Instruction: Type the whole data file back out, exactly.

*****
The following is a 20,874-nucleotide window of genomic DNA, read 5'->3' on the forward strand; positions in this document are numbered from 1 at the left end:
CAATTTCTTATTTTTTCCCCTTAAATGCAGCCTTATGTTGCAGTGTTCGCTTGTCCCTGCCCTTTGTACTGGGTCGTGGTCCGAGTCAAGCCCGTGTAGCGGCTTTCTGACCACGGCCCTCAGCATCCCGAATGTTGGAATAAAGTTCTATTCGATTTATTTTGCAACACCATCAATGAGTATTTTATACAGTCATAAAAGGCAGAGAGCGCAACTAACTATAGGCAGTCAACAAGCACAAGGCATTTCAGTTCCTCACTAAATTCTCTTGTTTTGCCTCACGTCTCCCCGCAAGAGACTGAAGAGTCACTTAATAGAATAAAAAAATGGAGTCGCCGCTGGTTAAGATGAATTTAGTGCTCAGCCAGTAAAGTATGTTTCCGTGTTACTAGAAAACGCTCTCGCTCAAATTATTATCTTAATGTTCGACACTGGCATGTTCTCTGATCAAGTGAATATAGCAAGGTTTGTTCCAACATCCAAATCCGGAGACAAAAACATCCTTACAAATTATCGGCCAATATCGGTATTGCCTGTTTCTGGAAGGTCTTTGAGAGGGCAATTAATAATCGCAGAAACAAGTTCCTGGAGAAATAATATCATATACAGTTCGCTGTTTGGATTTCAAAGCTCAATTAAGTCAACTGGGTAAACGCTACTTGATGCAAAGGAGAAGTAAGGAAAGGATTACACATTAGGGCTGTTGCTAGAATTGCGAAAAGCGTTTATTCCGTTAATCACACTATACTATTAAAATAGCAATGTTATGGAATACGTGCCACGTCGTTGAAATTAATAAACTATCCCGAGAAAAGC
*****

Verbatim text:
The following is a 20,874-nucleotide window of genomic DNA, read 5'->3' on the forward strand; positions in this document are numbered from 1 at the left end:
CAATTTCTTATTTTTTCCCCTTAAATGCAGCCTTATGTTGCAGTGTTCGCTTGTCCCTGCCCTTTGTACTGGGTCGTGGTCCGAGTCAAGCCCGTGTAGCGGCTTTCTGACCACGGCCCTCAGCATCCCGAATGTTGGAATAAAGTTCTATTCGATTTATTTTGCAACACCATCAATGAGTATTTTATACAGTCATAAAAGGCAGAGAGCGCAACTAACTATAGGCAGTCAACAAGCACAAGGCATTTCAGTTCCTCACTAAATTCTCTTGTTTTGCCTCACGTCTCCCCGCAAGAGACTGAAGAGTCACTTAATAGAATAAAAAAATGGAGTCGCCGCTGGTTAAGATGAATTTAGTGCTCAGCCAGTAAAGTATGTTTCCGTGTTACTAGAAAACGCTCTCGCTCAAATTATTATCTTAATGTTCGACACTGGCATGTTCTCTGATCAAGTGAATATAGCAAGGTTTGTTCCAACATCCAAATCCGGAGACAAAAACATCCTTACAAATTATCGGCCAATATCGGTATTGCCTGTTTCTGGAAGGTCTTTGAGAGGGCAATTAATAATCGCAGAAACAAGTTCCTGGAGAAATAATATCATATACAGTTCGCTGTTTGGATTTCAAAGCTCAATTAAGTCAACTGGGTAAACGCTACTTGATGCAAAGGAGAAGTAAGGAAAGGATTACACATTAGGGCTGTTGCTAGAATTGCGAAAAGCGTTTATTCCGTTAATCACACTATACTATTAAAATAGCAATGTTATGGAATACGTGCCACGTCGTTGAAATTAATAAACTATCCCGAGAAAAGC